You’ll probably spend a lot of your time doing data management and statistical analysis (which you are doing in Stata, right?). So, small efficiencies in data related tasks can really pay-off in the long run. One way to get those efficiencies is through creating small utility programs that automate tasks that you perform many, many times. It’s very easy to write short programs for Stata. Below, I offer a few program, each only several lines in length, that I find really useful.
One of the features of Stata 13 and later is “Projects”, which are meant to provide easier access to multiple files related to a, well, project you are working on. The files can be do files, data, logs, graphs, etc. In fact, they don’t even need to be Stata files. One advantage I have found is that they make it possible to maintain a strict organization of certain types of files going in certain directories, while still having access to all of those files from one pane within Stata.
A consistent scheme for naming your variables is very helpful. It makes coming back to a project after it’s been under review for 3 months much easier and is especially valuable when collaborating with someone else. This is one of those points where there are bad practices and good practices, but no “right” practice. More important is consistent project within (ideally across) projects. So, as a starting point for your consideration, here is what I have developed over time, through lots of trial and error. I think this approach make it easy to find variables and understand their provenance.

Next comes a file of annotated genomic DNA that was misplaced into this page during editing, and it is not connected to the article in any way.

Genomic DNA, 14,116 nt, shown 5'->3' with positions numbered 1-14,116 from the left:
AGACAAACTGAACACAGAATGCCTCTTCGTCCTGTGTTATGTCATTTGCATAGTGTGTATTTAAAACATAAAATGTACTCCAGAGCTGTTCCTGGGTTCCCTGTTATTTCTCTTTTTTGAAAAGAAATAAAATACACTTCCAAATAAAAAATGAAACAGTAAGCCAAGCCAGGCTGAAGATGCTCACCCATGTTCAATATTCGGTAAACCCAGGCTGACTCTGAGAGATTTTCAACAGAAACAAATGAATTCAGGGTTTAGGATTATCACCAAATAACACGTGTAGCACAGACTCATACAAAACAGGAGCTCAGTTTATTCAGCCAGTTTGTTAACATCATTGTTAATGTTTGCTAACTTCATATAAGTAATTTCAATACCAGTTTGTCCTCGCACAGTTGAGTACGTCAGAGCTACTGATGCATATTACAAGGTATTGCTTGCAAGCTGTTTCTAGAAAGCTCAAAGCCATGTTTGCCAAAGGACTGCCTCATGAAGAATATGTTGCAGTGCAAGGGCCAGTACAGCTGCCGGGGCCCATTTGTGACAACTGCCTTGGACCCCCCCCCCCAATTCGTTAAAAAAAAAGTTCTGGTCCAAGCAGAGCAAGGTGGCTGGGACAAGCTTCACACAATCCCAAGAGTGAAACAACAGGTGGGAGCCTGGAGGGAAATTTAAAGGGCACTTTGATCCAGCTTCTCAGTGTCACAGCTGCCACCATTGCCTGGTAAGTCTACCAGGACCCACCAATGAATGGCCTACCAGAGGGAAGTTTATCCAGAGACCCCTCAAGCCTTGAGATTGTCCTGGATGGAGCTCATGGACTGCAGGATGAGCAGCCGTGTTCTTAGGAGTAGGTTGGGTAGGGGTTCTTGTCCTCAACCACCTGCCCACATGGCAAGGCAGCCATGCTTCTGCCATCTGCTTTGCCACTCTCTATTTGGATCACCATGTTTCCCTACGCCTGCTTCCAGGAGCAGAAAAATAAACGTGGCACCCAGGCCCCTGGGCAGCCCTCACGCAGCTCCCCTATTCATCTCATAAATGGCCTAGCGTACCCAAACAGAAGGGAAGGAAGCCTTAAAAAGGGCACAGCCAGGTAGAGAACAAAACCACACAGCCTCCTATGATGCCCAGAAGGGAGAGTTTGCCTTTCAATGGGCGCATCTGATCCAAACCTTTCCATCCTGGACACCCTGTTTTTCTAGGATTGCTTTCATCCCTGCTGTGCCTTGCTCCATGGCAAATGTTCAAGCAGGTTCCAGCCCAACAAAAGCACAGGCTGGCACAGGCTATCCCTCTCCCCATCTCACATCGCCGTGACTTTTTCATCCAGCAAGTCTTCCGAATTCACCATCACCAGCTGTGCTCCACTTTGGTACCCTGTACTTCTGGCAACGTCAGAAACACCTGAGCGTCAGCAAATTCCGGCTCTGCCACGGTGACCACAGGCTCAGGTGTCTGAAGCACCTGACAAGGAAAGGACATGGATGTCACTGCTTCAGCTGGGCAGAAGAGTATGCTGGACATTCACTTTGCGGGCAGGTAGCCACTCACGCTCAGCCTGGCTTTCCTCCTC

Technological progress continues. In an older posting, I mentioned the role of specialized packages that addressed models not available in the general purpose software, such as LISREL for structural equation modeling (SEM). That example is now somewhat moot, as Stata 12 has an extensive SEM capability and new add-ons for R allow modeling of SEMs. I suspect that if I were a power user, I would find limitations in Stata/R relative to the dedicated packages, but at my level, I haven’t found them.
There are many different approaches to writing and documenting the many steps that go into an empirical project. J. Scott Long has a great book, The Workflow of Data Analysis Using Stata, which I strongly recommend. He recommends developing a series of small, highly focused do files, which are run in sequence as needed. I take a different approach, which is keep all of a project’s code in one honking large do file, which is divided into sections.
Excel has caused more trouble for more doctoral students than I care to think about. Doctoral students can hurt themselves with Stata in at least two ways (there may be more).
Using it to clean, combine and otherwise manage data
Cutting and pasting results into Excel (or worse yet, Word) and then formatting them for presentation
Both of these a very inefficient uses of time. The first is a disaster for data integrity, because it is hard to document, almost impossible to revise, and very easy to mess up (sort only have the variables, be one row off when pasting, etc.
This is an amazingly contentious question. My first answer is “If you are comfortable with a package and it is serving your needs, keep using it.” That can be complicated, of course, if you have a co-author dedicated to a given statistics package. If your only need to is pass data back and forth with that co-author, I strongly recommend Stat Transfer, which can convert from pretty much any statistical format to any other.